• Power Supply – 12V DC via power jack or ATX power supply
  • Dimensions – Mini-ITX form factor (170 mm x 170 mm)

That board is said to be SBSA compliant, meaning any ARM SBSA server distributions (like Red Hat) should work with mainlined kernel and bootloaders (U-Boot and UEFI). The price is said to be $350 with 4GB RAM, exactly what the community board is supposed to sell for, so MACCHIATOBin could also be the latest revision of the community board with a layout change, and most of the same features.

LibreELEC 8 for Intel Atom Bay Trail and Cherry Trail Devices with 32-bit UEFI Binary

September 19th, 2016 75 comments

LibreELEC, a fork of OpenELEC, was announced several months ago, and images for various hardware platform were released in that time period. However, support for Intel Bay Trail and Cherry Trail platforms using a 32-it UEFI binary might not have always work, or was more difficult to install. piotrasd has now created a LibreELEC 8 + Kodi 17 beta 3 build especially for this type of devices, and tested it on Tronsmart Ara IZ37 Bay Trail mini PC.

libreelec-8-intel-atom-z3735fHowever, it should work on other Intel Atom Z3735F or Intel Atom x5/z7 mini PC or sticks with a 32-bit UEFI bootloader. If you have such device, you can try it the following instructions using a USB flash drive:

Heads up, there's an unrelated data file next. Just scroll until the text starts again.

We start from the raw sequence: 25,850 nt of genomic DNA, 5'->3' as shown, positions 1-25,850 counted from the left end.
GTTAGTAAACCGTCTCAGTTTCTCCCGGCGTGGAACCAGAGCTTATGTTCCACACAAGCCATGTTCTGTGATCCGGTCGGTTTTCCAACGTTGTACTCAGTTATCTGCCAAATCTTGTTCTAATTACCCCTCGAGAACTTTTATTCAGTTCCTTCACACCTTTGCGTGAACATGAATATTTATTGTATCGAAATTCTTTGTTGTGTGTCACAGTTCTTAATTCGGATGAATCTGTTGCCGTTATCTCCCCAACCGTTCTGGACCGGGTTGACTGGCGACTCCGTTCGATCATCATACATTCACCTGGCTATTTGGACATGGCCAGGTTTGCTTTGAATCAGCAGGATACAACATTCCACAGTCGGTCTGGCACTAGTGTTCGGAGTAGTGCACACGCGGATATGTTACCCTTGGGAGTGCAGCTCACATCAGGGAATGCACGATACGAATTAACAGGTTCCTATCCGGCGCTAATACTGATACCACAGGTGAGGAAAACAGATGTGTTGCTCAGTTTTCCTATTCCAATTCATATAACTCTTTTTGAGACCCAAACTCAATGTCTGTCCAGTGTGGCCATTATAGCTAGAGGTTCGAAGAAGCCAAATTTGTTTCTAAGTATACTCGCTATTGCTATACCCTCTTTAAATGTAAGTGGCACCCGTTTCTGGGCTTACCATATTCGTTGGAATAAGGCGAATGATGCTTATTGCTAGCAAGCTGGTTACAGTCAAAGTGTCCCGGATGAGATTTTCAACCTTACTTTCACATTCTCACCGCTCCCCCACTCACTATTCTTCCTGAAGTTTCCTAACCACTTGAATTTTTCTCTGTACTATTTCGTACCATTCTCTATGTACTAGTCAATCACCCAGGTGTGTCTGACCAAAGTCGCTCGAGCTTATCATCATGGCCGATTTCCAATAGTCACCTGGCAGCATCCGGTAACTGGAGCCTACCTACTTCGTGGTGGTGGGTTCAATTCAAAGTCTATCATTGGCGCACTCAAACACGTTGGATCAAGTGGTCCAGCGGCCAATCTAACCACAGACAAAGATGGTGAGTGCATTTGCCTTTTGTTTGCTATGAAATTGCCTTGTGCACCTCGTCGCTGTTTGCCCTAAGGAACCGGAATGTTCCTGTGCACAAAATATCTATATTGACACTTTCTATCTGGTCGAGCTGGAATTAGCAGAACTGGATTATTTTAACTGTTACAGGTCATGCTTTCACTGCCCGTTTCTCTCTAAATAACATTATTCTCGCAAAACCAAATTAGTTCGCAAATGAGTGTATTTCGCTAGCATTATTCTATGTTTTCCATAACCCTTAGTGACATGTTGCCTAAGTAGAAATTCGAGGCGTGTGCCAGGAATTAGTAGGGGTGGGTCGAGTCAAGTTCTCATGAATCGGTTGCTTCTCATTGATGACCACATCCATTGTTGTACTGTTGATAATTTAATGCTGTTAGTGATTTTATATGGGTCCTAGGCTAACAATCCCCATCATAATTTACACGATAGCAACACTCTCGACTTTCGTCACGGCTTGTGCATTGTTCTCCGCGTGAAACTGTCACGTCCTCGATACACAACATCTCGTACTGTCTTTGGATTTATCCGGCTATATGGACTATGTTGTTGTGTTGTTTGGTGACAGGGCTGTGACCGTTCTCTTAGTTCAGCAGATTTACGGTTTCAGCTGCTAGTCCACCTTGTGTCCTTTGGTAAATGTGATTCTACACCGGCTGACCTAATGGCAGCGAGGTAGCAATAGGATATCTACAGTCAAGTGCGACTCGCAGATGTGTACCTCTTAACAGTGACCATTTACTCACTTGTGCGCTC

1. Download and install Rufus or LibreELEC SD USB creator
  2. Download and unpack LibreELEC 8 32-bit UEFI image file
  3. Launch your USB creator program, select the firmware file, and make a bootable USB flash drive
  4. Connect the USB flash drive to your mini PC
  5. Power it on, and press the ESC key on your keyboard to enter the boot menu
  6. Select your USB drive, and follow the Installer procedure on the TV
  7. Installation is complete

I understand that the procedure will wipe out your current operating system since it will install on the internal storage. Make sure that the bootable USB drive is the only USB device connected to the mini PC or TV stick during installation. If the display is too bright, you can go to System settings->Display, and disable “Use Limited colour range (16-235)” option.

MINIX NEO Z83-4 mini PC Review – Part 2: Windows 10 and Benchmarks

September 8th, 2016 22 comments